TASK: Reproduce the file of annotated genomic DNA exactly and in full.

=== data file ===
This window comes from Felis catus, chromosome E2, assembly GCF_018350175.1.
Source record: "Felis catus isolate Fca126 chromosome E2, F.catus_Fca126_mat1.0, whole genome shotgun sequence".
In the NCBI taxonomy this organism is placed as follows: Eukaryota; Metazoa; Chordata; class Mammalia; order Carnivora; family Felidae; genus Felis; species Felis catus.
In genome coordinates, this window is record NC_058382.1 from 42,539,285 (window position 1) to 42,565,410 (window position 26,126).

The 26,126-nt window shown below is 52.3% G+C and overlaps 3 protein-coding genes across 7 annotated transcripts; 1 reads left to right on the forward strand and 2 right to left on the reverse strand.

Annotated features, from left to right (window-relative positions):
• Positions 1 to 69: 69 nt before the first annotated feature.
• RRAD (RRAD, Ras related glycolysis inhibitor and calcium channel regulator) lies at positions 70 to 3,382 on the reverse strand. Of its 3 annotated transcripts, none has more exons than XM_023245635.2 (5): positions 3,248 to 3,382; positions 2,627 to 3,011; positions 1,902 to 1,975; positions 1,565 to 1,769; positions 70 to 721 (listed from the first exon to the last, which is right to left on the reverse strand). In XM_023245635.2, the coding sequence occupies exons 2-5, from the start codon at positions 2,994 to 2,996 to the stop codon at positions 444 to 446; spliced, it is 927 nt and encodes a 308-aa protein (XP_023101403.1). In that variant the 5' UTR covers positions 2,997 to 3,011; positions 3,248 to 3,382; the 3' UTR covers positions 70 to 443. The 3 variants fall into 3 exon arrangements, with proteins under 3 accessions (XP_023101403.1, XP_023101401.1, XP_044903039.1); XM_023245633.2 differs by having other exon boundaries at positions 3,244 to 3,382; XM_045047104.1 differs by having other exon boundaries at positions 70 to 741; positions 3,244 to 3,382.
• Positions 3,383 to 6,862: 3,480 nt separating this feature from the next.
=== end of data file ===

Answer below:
This window comes from Felis catus, chromosome E2, assembly GCF_018350175.1.
Source record: "Felis catus isolate Fca126 chromosome E2, F.catus_Fca126_mat1.0, whole genome shotgun sequence".
In the NCBI taxonomy this organism is placed as follows: Eukaryota; Metazoa; Chordata; class Mammalia; order Carnivora; family Felidae; genus Felis; species Felis catus.
In genome coordinates, this window is record NC_058382.1 from 42,539,285 (window position 1) to 42,565,410 (window position 26,126).

The 26,126-nt window shown below is 52.3% G+C and overlaps 3 protein-coding genes across 7 annotated transcripts; 1 reads left to right on the forward strand and 2 right to left on the reverse strand.

Annotated features, from left to right (window-relative positions):
• Positions 1 to 69: 69 nt before the first annotated feature.
• RRAD (RRAD, Ras related glycolysis inhibitor and calcium channel regulator) lies at positions 70 to 3,382 on the reverse strand. Of its 3 annotated transcripts, none has more exons than XM_023245635.2 (5): positions 3,248 to 3,382; positions 2,627 to 3,011; positions 1,902 to 1,975; positions 1,565 to 1,769; positions 70 to 721 (listed from the first exon to the last, which is right to left on the reverse strand). In XM_023245635.2, the coding sequence occupies exons 2-5, from the start codon at positions 2,994 to 2,996 to the stop codon at positions 444 to 446; spliced, it is 927 nt and encodes a 308-aa protein (XP_023101403.1). In that variant the 5' UTR covers positions 2,997 to 3,011; positions 3,248 to 3,382; the 3' UTR covers positions 70 to 443. The 3 variants fall into 3 exon arrangements, with proteins under 3 accessions (XP_023101403.1, XP_023101401.1, XP_044903039.1); XM_023245633.2 differs by having other exon boundaries at positions 3,244 to 3,382; XM_045047104.1 differs by having other exon boundaries at positions 70 to 741; positions 3,244 to 3,382.
• Positions 3,383 to 6,862: 3,480 nt separating this feature from the next.